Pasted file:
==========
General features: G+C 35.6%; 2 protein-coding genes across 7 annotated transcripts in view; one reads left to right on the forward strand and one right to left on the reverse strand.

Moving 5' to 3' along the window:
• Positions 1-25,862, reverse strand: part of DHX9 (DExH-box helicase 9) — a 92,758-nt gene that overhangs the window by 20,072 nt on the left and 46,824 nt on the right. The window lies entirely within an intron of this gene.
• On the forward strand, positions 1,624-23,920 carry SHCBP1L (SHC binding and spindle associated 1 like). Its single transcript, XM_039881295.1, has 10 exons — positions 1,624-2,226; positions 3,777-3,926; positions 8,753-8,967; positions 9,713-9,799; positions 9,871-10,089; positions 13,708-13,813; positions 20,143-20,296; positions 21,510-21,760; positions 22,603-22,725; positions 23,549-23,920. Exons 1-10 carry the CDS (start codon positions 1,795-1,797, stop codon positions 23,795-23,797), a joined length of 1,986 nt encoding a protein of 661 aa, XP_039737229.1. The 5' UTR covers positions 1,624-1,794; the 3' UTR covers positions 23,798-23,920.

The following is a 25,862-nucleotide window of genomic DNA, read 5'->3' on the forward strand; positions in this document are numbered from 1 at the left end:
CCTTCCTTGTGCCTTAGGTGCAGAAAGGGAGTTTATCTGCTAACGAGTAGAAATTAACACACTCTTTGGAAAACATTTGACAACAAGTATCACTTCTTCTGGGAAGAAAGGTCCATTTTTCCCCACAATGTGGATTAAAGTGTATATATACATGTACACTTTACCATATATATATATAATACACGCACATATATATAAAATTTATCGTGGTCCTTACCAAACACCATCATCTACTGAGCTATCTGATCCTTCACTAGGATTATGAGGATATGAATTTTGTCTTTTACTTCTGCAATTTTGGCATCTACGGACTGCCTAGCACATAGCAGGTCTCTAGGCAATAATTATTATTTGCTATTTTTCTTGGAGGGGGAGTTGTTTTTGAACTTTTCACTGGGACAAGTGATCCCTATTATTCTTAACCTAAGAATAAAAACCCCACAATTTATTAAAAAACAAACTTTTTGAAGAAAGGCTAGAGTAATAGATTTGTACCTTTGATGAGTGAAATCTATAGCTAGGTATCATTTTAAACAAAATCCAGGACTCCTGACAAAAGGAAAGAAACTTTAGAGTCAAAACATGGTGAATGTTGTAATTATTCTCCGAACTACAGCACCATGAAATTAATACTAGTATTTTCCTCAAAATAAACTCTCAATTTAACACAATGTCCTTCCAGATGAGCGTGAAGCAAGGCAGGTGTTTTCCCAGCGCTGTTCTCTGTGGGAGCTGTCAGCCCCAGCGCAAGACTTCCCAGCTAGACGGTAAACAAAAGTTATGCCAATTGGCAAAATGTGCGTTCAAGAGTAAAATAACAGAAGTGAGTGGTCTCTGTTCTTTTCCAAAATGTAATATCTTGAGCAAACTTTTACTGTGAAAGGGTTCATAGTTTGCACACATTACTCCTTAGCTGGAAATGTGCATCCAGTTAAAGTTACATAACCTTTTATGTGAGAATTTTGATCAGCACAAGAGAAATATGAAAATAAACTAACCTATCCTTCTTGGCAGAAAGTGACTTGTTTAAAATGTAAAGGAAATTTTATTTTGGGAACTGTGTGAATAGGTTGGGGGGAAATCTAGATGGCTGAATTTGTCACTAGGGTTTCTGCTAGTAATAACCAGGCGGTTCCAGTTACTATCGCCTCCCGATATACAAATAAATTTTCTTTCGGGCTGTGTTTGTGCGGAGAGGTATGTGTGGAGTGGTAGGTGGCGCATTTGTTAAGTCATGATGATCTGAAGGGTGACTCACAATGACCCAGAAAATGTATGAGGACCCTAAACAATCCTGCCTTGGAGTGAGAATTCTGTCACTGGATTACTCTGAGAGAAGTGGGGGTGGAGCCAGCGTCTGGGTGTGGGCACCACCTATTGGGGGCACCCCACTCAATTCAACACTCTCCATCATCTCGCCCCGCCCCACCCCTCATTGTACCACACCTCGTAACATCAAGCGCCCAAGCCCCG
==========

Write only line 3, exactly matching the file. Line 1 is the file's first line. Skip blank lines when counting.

• Positions 1-25,862, reverse strand: part of DHX9 (DExH-box helicase 9) — a 92,758-nt gene that overhangs the window by 20,072 nt on the left and 46,824 nt on the right. The window lies entirely within an intron of this gene.